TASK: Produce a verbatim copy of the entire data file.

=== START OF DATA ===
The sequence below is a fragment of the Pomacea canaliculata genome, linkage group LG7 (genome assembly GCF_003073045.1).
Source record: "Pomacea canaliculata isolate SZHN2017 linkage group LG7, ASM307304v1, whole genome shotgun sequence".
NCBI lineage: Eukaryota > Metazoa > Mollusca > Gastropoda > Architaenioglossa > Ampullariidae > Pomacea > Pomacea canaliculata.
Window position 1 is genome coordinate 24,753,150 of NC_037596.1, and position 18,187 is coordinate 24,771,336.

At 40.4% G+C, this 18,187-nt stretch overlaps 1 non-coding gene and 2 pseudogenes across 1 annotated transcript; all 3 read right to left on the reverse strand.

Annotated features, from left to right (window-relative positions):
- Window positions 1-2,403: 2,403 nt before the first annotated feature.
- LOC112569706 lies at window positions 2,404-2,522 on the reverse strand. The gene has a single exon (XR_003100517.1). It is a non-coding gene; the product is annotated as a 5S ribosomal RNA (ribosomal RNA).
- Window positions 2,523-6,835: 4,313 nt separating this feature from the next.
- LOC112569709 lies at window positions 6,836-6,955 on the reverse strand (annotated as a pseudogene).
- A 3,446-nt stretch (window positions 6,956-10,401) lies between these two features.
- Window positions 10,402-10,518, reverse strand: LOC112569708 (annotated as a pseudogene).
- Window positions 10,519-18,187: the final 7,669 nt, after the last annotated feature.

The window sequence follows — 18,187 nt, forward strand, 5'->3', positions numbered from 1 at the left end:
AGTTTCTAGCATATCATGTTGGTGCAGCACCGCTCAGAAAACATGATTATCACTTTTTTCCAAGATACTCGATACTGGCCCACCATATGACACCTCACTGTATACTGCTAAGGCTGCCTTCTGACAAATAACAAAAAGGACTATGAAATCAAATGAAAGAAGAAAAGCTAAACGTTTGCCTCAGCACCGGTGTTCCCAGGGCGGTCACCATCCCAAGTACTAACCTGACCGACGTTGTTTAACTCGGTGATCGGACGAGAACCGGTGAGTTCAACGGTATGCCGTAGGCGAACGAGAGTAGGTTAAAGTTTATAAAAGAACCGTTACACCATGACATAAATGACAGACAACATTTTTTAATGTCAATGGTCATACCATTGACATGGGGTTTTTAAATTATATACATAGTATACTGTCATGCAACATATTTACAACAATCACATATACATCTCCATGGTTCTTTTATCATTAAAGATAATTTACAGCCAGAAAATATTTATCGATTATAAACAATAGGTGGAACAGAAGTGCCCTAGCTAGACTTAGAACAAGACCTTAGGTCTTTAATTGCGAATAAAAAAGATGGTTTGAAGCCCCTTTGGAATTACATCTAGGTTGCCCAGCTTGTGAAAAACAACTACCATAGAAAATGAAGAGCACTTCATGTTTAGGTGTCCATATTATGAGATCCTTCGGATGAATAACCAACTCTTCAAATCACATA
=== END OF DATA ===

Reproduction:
The sequence below is a fragment of the Pomacea canaliculata genome, linkage group LG7 (genome assembly GCF_003073045.1).
Source record: "Pomacea canaliculata isolate SZHN2017 linkage group LG7, ASM307304v1, whole genome shotgun sequence".
NCBI lineage: Eukaryota > Metazoa > Mollusca > Gastropoda > Architaenioglossa > Ampullariidae > Pomacea > Pomacea canaliculata.
Window position 1 is genome coordinate 24,753,150 of NC_037596.1, and position 18,187 is coordinate 24,771,336.

At 40.4% G+C, this 18,187-nt stretch overlaps 1 non-coding gene and 2 pseudogenes across 1 annotated transcript; all 3 read right to left on the reverse strand.

Annotated features, from left to right (window-relative positions):
- Window positions 1-2,403: 2,403 nt before the first annotated feature.
- LOC112569706 lies at window positions 2,404-2,522 on the reverse strand. The gene has a single exon (XR_003100517.1). It is a non-coding gene; the product is annotated as a 5S ribosomal RNA (ribosomal RNA).
- Window positions 2,523-6,835: 4,313 nt separating this feature from the next.
- LOC112569709 lies at window positions 6,836-6,955 on the reverse strand (annotated as a pseudogene).
- A 3,446-nt stretch (window positions 6,956-10,401) lies between these two features.
- Window positions 10,402-10,518, reverse strand: LOC112569708 (annotated as a pseudogene).
- Window positions 10,519-18,187: the final 7,669 nt, after the last annotated feature.

The window sequence follows — 18,187 nt, forward strand, 5'->3', positions numbered from 1 at the left end:
AGTTTCTAGCATATCATGTTGGTGCAGCACCGCTCAGAAAACATGATTATCACTTTTTTCCAAGATACTCGATACTGGCCCACCATATGACACCTCACTGTATACTGCTAAGGCTGCCTTCTGACAAATAACAAAAAGGACTATGAAATCAAATGAAAGAAGAAAAGCTAAACGTTTGCCTCAGCACCGGTGTTCCCAGGGCGGTCACCATCCCAAGTACTAACCTGACCGACGTTGTTTAACTCGGTGATCGGACGAGAACCGGTGAGTTCAACGGTATGCCGTAGGCGAACGAGAGTAGGTTAAAGTTTATAAAAGAACCGTTACACCATGACATAAATGACAGACAACATTTTTTAATGTCAATGGTCATACCATTGACATGGGGTTTTTAAATTATATACATAGTATACTGTCATGCAACATATTTACAACAATCACATATACATCTCCATGGTTCTTTTATCATTAAAGATAATTTACAGCCAGAAAATATTTATCGATTATAAACAATAGGTGGAACAGAAGTGCCCTAGCTAGACTTAGAACAAGACCTTAGGTCTTTAATTGCGAATAAAAAAGATGGTTTGAAGCCCCTTTGGAATTACATCTAGGTTGCCCAGCTTGTGAAAAACAACTACCATAGAAAATGAAGAGCACTTCATGTTTAGGTGTCCATATTATGAGATCCTTCGGATGAATAACCAACTCTTCAAATCACATA